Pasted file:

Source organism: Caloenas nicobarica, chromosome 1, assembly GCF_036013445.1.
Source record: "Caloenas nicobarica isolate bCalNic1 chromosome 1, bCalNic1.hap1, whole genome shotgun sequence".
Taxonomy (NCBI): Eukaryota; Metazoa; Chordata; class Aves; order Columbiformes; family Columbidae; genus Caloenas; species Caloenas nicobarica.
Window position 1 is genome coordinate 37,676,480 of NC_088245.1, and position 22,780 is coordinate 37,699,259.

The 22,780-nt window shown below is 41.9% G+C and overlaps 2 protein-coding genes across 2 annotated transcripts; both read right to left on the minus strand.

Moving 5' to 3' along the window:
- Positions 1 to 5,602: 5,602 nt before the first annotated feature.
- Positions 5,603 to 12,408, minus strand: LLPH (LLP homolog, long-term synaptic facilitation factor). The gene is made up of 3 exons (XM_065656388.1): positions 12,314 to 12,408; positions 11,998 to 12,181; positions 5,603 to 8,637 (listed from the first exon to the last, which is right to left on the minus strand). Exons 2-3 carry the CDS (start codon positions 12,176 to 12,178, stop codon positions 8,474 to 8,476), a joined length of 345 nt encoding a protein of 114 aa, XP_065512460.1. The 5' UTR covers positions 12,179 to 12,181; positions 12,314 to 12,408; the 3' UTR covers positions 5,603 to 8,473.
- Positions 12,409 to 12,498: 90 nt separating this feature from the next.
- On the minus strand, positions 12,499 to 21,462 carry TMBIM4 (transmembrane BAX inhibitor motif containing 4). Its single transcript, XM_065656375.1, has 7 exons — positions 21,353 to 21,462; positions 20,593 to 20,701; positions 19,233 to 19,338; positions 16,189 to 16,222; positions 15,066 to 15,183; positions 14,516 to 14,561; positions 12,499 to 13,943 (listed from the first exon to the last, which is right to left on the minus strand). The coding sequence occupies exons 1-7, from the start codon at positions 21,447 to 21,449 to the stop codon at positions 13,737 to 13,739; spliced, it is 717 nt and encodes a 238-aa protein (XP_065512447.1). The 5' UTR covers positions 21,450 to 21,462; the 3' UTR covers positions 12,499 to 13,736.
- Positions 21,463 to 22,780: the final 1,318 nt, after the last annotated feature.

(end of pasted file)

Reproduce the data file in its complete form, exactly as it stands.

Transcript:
Source organism: Caloenas nicobarica, chromosome 1, assembly GCF_036013445.1.
Source record: "Caloenas nicobarica isolate bCalNic1 chromosome 1, bCalNic1.hap1, whole genome shotgun sequence".
Taxonomy (NCBI): Eukaryota; Metazoa; Chordata; class Aves; order Columbiformes; family Columbidae; genus Caloenas; species Caloenas nicobarica.
Window position 1 is genome coordinate 37,676,480 of NC_088245.1, and position 22,780 is coordinate 37,699,259.

The 22,780-nt window shown below is 41.9% G+C and overlaps 2 protein-coding genes across 2 annotated transcripts; both read right to left on the minus strand.

Moving 5' to 3' along the window:
- Positions 1 to 5,602: 5,602 nt before the first annotated feature.
- Positions 5,603 to 12,408, minus strand: LLPH (LLP homolog, long-term synaptic facilitation factor). The gene is made up of 3 exons (XM_065656388.1): positions 12,314 to 12,408; positions 11,998 to 12,181; positions 5,603 to 8,637 (listed from the first exon to the last, which is right to left on the minus strand). Exons 2-3 carry the CDS (start codon positions 12,176 to 12,178, stop codon positions 8,474 to 8,476), a joined length of 345 nt encoding a protein of 114 aa, XP_065512460.1. The 5' UTR covers positions 12,179 to 12,181; positions 12,314 to 12,408; the 3' UTR covers positions 5,603 to 8,473.
- Positions 12,409 to 12,498: 90 nt separating this feature from the next.
- On the minus strand, positions 12,499 to 21,462 carry TMBIM4 (transmembrane BAX inhibitor motif containing 4). Its single transcript, XM_065656375.1, has 7 exons — positions 21,353 to 21,462; positions 20,593 to 20,701; positions 19,233 to 19,338; positions 16,189 to 16,222; positions 15,066 to 15,183; positions 14,516 to 14,561; positions 12,499 to 13,943 (listed from the first exon to the last, which is right to left on the minus strand). The coding sequence occupies exons 1-7, from the start codon at positions 21,447 to 21,449 to the stop codon at positions 13,737 to 13,739; spliced, it is 717 nt and encodes a 238-aa protein (XP_065512447.1). The 5' UTR covers positions 21,450 to 21,462; the 3' UTR covers positions 12,499 to 13,736.
- Positions 21,463 to 22,780: the final 1,318 nt, after the last annotated feature.